The new Lautenberg-Vitter Chemical Safety Improvement Act (CSIA) TSCA reform bill offers some interesting “fixes” to TSCA, but may fall short of NGO demands for more data and more bans.  Here are my first pass impressions:

Safety Standard: The new TSCA standard would be compliance with a safety standard defined as:  “a standard that ensures that no unreasonable risk of harm to human health or the environment will result from exposure to a chemical substance.’’  A safety determination that a chemical meets a safety standard is based on a “safety assessment”  which means a risk-based assessment of the  safety of a chemical substance that—  (A) integrates hazard; use; and exposure  information about a chemical substance; and (B) includes— (i) an assessment of exposure under the intended conditions of use; and (ii) reference parameters that may be appropriate with regard to a specific  chemical substance (such as a margin of exposure).

Safety assessments are based only on health and environmental risk only.  However, restrictions on chemicals that do not meet the safety standard must look at the costs, benefits and whether feasible alternatives exist and offer net benefit for safety.

New chemicals must meet the safety standard under “the intended conditions of use” and will likely be covered by SNURs and restrictions to bind them to a safe intention.  EPA appears to maintain its current authority to ask for more data before making the safety determination or having restrictions until it is developed, but there is no required upfront test data set.

Priorities: A new inventory of existing chemicals that are “active” in commerce (the last 5 years) will be created and screened into two pots: “high” and “low” priority.  “High ” priority is based on high hazard PLUS high exposure.  EPA is to look at exposure to “vulnerable subpopulations” as well.  EPA is to rank chemicals for action, based on existing data and recommendations from states, and systematically work through the high priorities to come up with safety standards and restrictions. No arbitrary deadlines or minimum number of chemicals on the hit list – but can EPA get its act together without them?

Mo Data: If EPA needs data it can collect existing data from manufacturers and processors as now, with an encouraging word on asking for voluntary info.   EPA can issue orders to require new testing.  However, EPA is to do 2 screening tiers using in silico, in vitro and “focused” in vivo for major effects first and then go for more, with minimization of animal testing.

The lists of high and low priority chemicals will be published, but no judicial review is allowed until rulemaking on restrictions are developed.  The potential for a lot of de facto blacklisting by pending action is significant.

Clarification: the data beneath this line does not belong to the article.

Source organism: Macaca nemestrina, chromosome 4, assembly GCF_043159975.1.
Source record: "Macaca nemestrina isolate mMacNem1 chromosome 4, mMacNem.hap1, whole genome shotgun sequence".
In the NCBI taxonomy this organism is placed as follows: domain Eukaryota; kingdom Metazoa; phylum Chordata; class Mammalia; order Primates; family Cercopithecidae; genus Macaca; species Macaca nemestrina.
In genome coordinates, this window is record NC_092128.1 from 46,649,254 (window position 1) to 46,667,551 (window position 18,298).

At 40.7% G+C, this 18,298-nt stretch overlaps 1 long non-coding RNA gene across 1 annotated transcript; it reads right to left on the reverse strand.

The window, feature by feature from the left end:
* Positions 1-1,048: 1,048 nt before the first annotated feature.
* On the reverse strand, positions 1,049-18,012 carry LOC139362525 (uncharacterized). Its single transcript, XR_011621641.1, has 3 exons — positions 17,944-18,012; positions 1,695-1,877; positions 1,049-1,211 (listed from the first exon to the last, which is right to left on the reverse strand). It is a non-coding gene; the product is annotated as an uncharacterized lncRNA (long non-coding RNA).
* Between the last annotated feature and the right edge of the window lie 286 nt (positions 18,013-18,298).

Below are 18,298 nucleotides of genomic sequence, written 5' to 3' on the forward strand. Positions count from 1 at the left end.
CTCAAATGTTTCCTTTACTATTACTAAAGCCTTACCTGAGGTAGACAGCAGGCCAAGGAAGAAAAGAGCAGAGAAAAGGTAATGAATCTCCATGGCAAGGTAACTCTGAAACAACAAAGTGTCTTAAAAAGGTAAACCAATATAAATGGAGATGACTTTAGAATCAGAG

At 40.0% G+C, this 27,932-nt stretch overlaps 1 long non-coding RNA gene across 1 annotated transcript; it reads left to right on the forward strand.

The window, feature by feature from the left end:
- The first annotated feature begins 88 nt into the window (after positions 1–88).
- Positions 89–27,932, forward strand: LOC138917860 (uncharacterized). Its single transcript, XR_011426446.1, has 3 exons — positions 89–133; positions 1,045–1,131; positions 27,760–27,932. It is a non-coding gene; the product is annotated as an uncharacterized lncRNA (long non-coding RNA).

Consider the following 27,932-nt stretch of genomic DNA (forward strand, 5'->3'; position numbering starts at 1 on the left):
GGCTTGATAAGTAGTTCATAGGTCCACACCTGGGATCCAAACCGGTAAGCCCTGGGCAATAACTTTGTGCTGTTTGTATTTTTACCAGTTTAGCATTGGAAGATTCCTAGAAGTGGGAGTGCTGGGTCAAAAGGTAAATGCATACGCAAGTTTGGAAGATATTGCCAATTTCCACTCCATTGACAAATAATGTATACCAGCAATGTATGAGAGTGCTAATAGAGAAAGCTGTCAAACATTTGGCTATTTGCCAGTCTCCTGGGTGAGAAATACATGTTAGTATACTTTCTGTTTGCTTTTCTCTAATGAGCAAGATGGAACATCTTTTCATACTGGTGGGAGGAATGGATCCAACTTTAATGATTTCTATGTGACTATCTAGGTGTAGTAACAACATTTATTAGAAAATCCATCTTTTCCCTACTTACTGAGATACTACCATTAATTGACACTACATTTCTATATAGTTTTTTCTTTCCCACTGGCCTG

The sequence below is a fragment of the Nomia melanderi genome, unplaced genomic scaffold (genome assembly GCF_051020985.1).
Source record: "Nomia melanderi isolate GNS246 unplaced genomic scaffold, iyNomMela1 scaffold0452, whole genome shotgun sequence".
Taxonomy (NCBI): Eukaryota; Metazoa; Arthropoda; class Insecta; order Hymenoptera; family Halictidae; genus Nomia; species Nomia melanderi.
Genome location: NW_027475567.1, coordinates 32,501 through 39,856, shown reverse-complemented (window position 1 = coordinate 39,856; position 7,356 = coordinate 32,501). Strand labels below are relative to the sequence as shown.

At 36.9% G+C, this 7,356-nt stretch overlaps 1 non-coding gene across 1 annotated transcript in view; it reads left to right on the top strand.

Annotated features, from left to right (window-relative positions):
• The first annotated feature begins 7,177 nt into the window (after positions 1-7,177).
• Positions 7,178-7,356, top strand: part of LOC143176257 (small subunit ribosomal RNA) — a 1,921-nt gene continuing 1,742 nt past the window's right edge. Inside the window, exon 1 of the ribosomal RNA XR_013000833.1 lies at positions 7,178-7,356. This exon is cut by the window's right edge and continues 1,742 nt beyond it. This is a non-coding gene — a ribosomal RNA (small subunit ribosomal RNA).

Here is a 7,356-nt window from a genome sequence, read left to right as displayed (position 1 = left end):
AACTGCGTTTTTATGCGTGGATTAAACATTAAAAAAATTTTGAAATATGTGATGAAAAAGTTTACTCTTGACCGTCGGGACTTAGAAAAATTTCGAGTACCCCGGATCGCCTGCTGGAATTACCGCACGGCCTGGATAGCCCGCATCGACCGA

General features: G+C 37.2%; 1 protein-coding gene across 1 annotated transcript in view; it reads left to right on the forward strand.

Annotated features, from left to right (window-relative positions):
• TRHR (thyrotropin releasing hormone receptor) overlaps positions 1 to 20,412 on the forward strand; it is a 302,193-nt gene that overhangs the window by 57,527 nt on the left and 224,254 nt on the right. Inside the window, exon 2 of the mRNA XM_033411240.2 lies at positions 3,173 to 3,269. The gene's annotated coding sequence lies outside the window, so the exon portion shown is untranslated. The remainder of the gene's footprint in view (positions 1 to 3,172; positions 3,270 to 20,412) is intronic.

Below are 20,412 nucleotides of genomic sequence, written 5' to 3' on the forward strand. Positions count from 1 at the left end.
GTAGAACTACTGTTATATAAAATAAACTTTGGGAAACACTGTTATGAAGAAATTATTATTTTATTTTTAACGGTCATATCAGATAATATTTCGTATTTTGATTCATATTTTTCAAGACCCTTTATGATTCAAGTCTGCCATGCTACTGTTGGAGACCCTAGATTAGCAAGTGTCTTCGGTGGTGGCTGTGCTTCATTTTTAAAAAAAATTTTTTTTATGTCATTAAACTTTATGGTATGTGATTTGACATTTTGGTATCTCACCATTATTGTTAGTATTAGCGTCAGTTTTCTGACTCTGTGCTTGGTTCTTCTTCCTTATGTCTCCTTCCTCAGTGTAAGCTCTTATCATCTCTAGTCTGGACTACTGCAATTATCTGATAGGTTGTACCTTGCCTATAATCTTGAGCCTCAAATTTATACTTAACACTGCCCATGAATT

Restrictions: Section 6 is rewritten to be focused around determining whether a high priority chemical meets a safety standard and offering a gamut of restrictions up to a full or partial use ban as long as EPA considers the weight of evidence and magnitude of risk. If EPA wants to ban or phase out a chemical or uses, it has to show feasible and safer alternatives exist and the economic and social costs of proposed actions.  Exemptions can be made for national security and “critical” chemicals where continued use provides a net benefit.  All done by regular notice and comment rulemaking, which should ease EPA’s burden.

Good Science:  CSIA is replete with language on using “best available science” “scientifically sound criteria” “quality” “reliable” “relevant” “objective” “weight of scientific evidence” “scientifically valid”   Defining what this all means in practice will be an ongoing debate.

Transparency:  Lots of publication of frameworks for decision-making and the basis for decisions and opportunity for comment, but not judicial review of screening results and safety determinations. Alternatively, confidential information is provided for specific information, as long as substantiation (with a time delineation) and generic information is released.  States who have systems in place to manage confidential info can get it.

Preemption: Mostly.  States can’t restrict use if EPA has done a safety determination, nor can they duplicate information collection. But if a state has water, air, waste issues they can do whatever.

Overall – if EPA and stakeholders can agree on the frameworks for determining “safety” and EPA devotes resources to plowing through the chemicals in commerce without designating everything as “high” - maybe there will be progress.  There will continue to be lots of arguments on what constitutes sound scientific support for risk assessment and restrictions. WIll this bill induce constructive discussions?  One can only hope….

But that was only my first pass.  There are always hidden gotchas and changes will be made as this gets stakeholder input.  Stay tuned.

UPDATE 9/2/13:  See my post on Boxer and her issues. No clue on redrafting that may be going on behind the scenes, but likely California will get their preemption removed.  Lynn Bergeson has a nice summary of CSIA here.  Hard to believe anything will happen this year with all the hot national issues roiling Congress, but maybe TSCA reform will be seen as an easier vote-getter.

2 Comments
  • [...] Boxer is worried that the latest TSCA reform bill from Lautenberg-Vitter (Chemical Safety Improvement Act) will undercut California’s efforts by asserting preemption (which would only occur if EPA [...]

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  • Posted by Charles Franklin July 23, 2013 at 6:07 pm

    Nicely done, Georjean. I agree with CGII that preemption is the sticking point, both in terms of concerns about current and future state program impacts and also in terms of the impact on tort claims.

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